Supercomputing and Computation

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Uncertainty Quantification


A truly predictive science for many problems of scientific and national interest requires advanced mathematical and computational tools that explain how the uncertainties, ubiquitous in all modeling efforts, affect our predictions and understanding of complex phenomena. This remains a fundamental difficulty in most applications that dominate the focus of the DOE mission. Examples include enhancement of reliability of smart energy grids, development of renewable energy technologies, vulnerability analysis of water and power supplies, understanding complex biological networks, climate change estimation and design and licensing of current and future nuclear energy reactors. Often these systems describe physical and biological processes exhibiting highly nonlinear, or even worse, discontinuous/bifurcating phenomena at a diverse set of length and/or time scales. Moreover, predictive simulation of these systems requires significantly more computational effort than high-fidelity deterministic simulations; particularly when the random input data (coefficients, forcing terms, initial and boundary conditions, geometry, etc.) are affected by large amounts of uncertainty. Even for these high-dimensional stochastic problems, simulation code verification, model validation, and uncertainty quantification (UQ) are indispensable tasks demanded to justify a predictive capability in a mathematically and scientifically rigorous manner.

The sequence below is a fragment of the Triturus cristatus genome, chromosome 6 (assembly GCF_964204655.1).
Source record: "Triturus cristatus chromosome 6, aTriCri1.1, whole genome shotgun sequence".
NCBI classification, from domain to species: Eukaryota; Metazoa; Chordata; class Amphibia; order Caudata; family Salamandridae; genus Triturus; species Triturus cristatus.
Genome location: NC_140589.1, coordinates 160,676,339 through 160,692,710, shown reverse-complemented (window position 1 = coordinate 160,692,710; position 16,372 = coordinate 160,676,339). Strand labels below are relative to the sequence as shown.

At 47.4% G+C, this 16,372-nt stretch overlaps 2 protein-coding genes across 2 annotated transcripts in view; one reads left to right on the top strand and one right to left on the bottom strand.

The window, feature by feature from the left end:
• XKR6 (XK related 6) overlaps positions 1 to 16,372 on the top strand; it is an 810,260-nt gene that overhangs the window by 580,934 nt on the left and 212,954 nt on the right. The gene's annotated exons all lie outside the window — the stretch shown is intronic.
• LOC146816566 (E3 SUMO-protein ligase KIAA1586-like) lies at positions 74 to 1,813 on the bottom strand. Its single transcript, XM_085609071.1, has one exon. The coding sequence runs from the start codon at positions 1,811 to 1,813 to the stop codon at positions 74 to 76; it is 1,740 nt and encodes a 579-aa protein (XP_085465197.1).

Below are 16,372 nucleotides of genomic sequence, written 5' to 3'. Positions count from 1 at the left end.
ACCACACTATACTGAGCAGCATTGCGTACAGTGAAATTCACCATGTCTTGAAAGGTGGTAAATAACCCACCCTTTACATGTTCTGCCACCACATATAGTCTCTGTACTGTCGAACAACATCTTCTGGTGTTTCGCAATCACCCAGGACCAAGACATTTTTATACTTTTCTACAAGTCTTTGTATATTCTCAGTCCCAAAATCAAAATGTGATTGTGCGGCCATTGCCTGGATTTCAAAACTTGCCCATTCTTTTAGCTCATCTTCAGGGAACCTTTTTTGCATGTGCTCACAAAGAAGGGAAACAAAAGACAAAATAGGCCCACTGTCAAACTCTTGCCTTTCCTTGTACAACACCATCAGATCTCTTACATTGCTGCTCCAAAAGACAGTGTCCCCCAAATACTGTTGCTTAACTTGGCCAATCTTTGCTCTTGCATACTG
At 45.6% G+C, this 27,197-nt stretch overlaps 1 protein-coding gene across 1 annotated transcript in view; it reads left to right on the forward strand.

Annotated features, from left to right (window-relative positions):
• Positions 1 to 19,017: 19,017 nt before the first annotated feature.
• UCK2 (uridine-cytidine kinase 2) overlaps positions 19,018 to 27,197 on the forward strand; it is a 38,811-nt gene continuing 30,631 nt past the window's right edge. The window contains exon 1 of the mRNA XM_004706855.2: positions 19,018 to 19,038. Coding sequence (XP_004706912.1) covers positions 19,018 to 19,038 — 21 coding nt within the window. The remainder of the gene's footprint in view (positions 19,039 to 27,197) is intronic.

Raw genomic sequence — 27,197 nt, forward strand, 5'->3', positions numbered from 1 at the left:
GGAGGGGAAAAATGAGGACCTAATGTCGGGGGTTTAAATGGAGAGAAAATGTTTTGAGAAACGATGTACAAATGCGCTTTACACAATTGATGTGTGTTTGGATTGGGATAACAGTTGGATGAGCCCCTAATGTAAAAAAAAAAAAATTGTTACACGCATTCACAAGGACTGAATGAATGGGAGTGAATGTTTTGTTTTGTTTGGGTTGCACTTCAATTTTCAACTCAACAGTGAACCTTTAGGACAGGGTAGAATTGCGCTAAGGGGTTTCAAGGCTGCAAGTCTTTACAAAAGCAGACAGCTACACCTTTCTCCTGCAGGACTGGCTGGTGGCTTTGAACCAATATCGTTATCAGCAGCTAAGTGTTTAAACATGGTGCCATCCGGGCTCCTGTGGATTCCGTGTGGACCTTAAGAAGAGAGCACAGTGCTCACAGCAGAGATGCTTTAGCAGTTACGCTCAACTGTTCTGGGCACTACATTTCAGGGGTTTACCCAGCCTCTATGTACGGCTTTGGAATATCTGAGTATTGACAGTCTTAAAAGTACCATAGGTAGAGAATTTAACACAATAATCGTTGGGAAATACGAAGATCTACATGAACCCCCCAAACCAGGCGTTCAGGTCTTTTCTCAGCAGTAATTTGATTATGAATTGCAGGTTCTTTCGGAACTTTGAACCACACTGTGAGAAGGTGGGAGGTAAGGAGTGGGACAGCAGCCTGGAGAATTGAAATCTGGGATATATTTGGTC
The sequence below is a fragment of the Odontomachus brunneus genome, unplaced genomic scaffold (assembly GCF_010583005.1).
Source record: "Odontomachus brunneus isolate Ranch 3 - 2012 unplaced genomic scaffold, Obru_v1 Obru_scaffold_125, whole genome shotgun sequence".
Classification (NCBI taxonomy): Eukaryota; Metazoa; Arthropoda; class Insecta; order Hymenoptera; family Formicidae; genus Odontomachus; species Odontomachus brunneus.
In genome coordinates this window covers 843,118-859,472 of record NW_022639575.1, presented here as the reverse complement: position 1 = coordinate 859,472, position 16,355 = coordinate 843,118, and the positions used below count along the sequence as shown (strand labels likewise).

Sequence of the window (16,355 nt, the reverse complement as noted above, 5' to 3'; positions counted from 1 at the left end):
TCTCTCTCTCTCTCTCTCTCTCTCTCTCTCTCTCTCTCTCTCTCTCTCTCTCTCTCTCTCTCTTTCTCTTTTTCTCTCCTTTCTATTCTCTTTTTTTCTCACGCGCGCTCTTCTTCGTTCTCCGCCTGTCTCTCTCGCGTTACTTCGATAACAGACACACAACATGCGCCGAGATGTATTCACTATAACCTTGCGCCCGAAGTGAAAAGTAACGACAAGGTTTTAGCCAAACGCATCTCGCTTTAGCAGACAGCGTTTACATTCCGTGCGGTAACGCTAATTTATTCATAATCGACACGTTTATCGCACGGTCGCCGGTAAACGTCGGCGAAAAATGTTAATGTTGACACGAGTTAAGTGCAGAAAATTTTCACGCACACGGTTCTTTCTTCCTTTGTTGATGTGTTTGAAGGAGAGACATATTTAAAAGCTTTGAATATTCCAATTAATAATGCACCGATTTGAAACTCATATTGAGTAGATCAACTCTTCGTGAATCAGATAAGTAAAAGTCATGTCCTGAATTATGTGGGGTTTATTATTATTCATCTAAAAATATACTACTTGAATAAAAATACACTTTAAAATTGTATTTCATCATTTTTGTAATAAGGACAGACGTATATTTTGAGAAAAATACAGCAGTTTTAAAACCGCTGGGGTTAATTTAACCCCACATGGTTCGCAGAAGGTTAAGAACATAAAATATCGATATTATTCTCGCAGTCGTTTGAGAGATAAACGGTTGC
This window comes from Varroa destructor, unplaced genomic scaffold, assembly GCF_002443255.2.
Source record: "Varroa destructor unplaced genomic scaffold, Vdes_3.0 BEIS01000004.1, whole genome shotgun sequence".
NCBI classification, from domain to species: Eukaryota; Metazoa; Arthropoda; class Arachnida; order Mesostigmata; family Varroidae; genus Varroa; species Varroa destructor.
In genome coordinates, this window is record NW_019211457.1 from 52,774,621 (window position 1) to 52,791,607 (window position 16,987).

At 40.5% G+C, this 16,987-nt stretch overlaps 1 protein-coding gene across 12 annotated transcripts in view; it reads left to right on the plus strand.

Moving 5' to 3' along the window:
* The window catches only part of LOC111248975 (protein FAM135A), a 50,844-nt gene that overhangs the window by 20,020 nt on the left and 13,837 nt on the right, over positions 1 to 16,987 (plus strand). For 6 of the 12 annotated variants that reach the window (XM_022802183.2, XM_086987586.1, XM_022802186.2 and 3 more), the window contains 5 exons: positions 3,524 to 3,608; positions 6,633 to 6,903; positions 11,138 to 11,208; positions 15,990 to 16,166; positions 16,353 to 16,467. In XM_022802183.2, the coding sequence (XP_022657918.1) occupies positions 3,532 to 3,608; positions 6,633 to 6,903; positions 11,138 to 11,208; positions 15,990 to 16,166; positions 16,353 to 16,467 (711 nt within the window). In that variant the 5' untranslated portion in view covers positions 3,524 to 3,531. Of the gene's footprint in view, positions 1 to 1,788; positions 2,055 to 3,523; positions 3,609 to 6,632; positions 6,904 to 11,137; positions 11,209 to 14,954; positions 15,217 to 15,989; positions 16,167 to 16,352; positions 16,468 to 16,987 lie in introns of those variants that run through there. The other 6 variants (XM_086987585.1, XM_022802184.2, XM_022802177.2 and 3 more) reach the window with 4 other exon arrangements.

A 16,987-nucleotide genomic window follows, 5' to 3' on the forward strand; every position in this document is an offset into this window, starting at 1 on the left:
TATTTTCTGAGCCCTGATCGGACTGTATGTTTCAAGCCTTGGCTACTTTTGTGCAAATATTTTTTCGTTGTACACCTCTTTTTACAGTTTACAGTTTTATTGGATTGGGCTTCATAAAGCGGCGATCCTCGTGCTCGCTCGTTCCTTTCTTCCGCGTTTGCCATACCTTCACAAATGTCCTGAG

Related Projects

1-3 of 3 Results
 

Multiresolution and Adaptive Numerical Environment for Scientific Simulations (MADNESS)
— Numerical modeling softwares and solvers are key components of successful and accurate simulations for effective predictions and analysis. The results help us to improve our scientific theories as well as product and engineering designs. A representative of the most successful of the traditional software and solver environment is MATLAB with a core that is based on matrix and vector operations.

TASMANIAN
— ORNL's research focuses on the development of several transformational methodologies related to the efficient, accurate and robust computation of statistical quantities of interest.

Scalable stencil-based solver algorithms
— This research concentrates on developing highly scalable algorithms and modular software in support of numerical methods for solving partial differential equations with stencil-based discretization approaches. Stencil codes require only nearest neighbor information in order to perform a numerical update and are thereby amenable to efficient and hybrid parallelization.

 
 
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